Monday, December 10, 2007

On December 10, ...

... 1981, the BBC reported on a "mystery disease" that was "causing increasing concern in the United States." It stated that "[t]he unknown condition, which consists of two separate diseases -- a form of pneumonia and skin cancer, has been found in 180 patients in 15 states since last July." The disease had "claimed around 75 lives so far in the US and," the report added, "up to 92% of the victims are homosexual men." The disease, of course, was AIDS, which since has killed "[a]round 24 million people" in the world, and has become "the leading cause of death in sub-Saharan Africa."
... 2007 (today), is celebrated Human Rights Day, in recognition of the adoption in 1948 of the Universal Declaration of Human Rights, as we've described here, here, and here. As indicated by the logo above, the Office of the U.N. High Commissioner for Human Right is already gearing up for a 60th anniversary next year for the Declaration, which, it states, "has the Guinness World Record for most translated document in the world," having been rendered in languages ranging from the 6 officials, Arabic, Chinese, English, French, Russian, and Spanish, "to Pipil, spoken by some 50 people in El Salvador and Honduras." Perhaps it's not surprising, then, that at least 3 other U.N. instruments have been opened for signature on this day: the Convention on the Law of the Sea in 1982; the Convention against Torture and Other Cruel, Inhuman or Degrading Treatment or Punishment in 1984; and the Optional Protocol to the Convention on the Elimination of All Forms of Discrimination Against Women in 1999.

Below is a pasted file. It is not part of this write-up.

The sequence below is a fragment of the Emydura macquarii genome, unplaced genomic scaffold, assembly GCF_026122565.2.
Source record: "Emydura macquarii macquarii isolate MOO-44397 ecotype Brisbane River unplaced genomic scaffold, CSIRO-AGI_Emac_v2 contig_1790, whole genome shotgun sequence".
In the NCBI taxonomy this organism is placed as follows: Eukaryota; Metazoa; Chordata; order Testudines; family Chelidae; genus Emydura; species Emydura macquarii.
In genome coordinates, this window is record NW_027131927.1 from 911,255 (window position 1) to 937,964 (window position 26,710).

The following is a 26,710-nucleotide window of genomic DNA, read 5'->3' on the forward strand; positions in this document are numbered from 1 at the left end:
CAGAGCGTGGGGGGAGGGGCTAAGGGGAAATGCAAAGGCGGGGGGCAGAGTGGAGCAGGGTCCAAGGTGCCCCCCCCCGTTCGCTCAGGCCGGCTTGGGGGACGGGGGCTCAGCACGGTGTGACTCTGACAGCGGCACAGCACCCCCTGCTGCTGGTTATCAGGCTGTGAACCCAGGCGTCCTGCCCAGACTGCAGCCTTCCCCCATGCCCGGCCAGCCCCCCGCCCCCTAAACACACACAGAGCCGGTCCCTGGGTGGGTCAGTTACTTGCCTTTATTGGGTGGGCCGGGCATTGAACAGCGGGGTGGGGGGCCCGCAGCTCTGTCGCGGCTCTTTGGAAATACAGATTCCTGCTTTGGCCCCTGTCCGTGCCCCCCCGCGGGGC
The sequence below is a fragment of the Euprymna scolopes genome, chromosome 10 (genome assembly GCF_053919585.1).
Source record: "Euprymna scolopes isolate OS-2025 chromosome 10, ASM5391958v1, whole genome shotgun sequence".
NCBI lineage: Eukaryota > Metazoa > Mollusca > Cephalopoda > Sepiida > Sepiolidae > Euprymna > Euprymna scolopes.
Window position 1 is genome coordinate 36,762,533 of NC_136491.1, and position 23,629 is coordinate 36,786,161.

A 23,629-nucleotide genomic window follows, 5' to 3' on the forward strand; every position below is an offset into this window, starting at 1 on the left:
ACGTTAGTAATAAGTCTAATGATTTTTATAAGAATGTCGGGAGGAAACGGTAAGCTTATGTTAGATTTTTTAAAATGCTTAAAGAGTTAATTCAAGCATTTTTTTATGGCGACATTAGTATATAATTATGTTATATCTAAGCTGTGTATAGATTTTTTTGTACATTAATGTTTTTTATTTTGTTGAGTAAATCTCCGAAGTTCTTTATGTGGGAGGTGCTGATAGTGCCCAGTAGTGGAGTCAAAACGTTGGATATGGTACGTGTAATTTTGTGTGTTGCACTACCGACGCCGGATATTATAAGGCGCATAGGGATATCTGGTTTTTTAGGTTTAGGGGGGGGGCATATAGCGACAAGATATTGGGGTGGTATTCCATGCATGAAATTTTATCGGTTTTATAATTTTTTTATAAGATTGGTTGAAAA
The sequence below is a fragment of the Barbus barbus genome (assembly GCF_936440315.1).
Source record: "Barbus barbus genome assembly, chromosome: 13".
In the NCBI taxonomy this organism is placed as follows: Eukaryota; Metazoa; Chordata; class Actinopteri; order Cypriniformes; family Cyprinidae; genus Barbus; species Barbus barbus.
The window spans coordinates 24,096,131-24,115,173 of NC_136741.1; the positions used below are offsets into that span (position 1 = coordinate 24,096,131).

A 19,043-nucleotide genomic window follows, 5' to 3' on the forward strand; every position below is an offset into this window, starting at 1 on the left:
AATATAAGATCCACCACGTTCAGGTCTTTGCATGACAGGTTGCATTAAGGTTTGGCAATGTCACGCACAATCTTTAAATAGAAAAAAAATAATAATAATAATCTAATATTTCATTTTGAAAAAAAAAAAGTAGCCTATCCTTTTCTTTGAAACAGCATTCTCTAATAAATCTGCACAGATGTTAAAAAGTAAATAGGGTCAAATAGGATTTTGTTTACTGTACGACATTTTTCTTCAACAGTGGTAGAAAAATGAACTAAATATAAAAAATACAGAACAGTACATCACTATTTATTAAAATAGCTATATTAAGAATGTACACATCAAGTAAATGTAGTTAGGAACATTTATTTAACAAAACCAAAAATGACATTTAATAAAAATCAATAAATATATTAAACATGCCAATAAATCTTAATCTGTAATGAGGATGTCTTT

1 comment:

Patrick S. O'Donnell said...

In honor of Human Rights Day: Should anyone be interested, I can send along my bibliography on "human rights law" (books only, in English). Send note to patrickseamus"at" [use 'at' symbol]. I have related bibliographies available on democratic theory and praxis, international law, global distributive justice, etc.